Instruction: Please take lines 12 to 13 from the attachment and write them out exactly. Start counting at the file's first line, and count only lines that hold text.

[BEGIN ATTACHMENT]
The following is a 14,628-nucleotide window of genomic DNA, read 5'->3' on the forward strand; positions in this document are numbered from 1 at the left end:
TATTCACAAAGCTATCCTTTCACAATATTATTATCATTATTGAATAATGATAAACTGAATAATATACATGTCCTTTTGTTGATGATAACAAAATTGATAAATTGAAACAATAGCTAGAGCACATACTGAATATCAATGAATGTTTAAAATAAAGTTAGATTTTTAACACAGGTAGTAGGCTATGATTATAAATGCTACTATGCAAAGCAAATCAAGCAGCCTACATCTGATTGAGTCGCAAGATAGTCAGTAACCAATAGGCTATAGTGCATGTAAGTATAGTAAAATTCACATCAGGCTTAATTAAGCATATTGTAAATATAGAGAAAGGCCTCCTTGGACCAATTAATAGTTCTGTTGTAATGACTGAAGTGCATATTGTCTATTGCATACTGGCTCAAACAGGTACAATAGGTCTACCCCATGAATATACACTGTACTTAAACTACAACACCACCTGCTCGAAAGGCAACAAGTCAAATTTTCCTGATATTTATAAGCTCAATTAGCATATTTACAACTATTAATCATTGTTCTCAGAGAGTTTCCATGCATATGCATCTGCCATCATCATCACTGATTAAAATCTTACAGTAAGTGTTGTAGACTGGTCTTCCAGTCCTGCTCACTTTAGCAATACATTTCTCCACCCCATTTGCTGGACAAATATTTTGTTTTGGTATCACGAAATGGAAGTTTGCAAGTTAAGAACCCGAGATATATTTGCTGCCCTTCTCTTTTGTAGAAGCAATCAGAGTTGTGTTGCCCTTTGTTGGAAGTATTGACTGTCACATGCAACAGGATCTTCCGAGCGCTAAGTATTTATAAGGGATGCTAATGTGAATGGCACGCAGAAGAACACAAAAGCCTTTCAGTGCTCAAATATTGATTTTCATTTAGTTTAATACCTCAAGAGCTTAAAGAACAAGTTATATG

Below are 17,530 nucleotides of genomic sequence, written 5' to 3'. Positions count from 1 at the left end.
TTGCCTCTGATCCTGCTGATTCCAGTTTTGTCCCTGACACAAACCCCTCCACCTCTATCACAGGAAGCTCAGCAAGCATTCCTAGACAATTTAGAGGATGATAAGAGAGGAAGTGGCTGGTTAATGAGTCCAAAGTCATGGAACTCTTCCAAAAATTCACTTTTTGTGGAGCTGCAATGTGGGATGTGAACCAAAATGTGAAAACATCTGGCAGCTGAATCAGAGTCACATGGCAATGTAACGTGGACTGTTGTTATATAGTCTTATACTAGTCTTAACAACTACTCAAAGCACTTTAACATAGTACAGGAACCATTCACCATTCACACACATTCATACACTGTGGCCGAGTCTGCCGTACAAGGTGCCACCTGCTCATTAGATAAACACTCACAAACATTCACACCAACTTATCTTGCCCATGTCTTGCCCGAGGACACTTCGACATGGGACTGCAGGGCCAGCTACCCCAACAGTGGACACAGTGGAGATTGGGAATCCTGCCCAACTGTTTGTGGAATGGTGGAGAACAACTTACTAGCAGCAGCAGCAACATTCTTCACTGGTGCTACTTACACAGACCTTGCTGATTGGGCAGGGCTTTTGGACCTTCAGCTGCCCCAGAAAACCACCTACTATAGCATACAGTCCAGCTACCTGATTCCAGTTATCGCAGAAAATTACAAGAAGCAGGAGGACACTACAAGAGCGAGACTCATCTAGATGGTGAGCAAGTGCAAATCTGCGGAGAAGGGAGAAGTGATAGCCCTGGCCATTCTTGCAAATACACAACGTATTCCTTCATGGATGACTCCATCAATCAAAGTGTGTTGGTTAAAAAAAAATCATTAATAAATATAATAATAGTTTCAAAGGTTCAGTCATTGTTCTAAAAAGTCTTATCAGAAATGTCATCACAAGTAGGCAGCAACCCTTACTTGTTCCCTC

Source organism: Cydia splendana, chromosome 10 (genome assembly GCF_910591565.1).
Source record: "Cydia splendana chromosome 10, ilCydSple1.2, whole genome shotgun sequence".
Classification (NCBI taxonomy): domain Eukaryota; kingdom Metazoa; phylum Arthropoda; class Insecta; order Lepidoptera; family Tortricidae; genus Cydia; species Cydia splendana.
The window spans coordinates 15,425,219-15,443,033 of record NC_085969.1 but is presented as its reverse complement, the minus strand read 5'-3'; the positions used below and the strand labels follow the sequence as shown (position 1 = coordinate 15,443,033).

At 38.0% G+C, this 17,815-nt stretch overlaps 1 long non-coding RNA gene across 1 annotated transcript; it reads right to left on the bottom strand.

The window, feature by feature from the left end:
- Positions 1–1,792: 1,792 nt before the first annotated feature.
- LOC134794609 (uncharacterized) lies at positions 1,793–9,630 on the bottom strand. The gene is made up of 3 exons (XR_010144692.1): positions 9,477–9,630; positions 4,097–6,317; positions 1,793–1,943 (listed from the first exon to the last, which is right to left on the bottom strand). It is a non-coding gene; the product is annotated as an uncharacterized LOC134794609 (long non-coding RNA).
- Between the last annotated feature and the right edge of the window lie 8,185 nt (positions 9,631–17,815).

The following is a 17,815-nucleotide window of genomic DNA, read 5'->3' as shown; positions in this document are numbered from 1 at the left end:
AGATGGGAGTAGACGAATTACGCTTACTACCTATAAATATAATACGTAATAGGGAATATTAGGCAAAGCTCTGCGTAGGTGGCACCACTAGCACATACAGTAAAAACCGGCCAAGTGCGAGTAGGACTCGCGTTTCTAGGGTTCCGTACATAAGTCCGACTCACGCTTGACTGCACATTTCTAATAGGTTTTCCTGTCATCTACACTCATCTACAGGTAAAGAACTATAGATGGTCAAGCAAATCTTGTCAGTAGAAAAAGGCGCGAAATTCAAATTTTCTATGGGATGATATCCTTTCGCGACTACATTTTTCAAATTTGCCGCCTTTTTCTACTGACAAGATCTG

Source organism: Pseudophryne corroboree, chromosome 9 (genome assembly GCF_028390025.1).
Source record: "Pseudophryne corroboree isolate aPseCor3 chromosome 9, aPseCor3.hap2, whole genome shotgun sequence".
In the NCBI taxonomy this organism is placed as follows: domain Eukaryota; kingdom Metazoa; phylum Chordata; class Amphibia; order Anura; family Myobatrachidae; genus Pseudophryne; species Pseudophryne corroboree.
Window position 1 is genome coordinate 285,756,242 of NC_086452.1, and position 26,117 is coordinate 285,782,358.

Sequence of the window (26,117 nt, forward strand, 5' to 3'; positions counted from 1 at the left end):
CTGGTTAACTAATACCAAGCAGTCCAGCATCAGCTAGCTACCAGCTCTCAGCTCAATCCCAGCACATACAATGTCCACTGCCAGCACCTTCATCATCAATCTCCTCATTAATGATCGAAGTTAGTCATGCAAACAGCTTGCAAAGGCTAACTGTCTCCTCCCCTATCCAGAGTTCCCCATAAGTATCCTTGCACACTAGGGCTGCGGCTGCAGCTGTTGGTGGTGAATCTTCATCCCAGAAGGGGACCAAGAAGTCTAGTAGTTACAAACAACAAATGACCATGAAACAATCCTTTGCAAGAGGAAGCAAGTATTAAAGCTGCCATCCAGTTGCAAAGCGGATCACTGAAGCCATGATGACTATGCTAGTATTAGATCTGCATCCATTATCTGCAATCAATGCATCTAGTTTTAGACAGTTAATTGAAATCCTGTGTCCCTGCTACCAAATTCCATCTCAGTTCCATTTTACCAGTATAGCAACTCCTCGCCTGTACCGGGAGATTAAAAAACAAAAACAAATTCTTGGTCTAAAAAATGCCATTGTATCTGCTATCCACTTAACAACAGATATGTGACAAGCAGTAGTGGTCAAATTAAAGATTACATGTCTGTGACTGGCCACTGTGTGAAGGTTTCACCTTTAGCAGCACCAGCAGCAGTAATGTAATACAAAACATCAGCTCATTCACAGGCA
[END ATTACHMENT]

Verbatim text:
- LOC134794609 (uncharacterized) lies at positions 1,793–9,630 on the bottom strand. The gene is made up of 3 exons (XR_010144692.1): positions 9,477–9,630; positions 4,097–6,317; positions 1,793–1,943 (listed from the first exon to the last, which is right to left on the bottom strand). It is a non-coding gene; the product is annotated as an uncharacterized LOC134794609 (long non-coding RNA).
- Between the last annotated feature and the right edge of the window lie 8,185 nt (positions 9,631–17,815).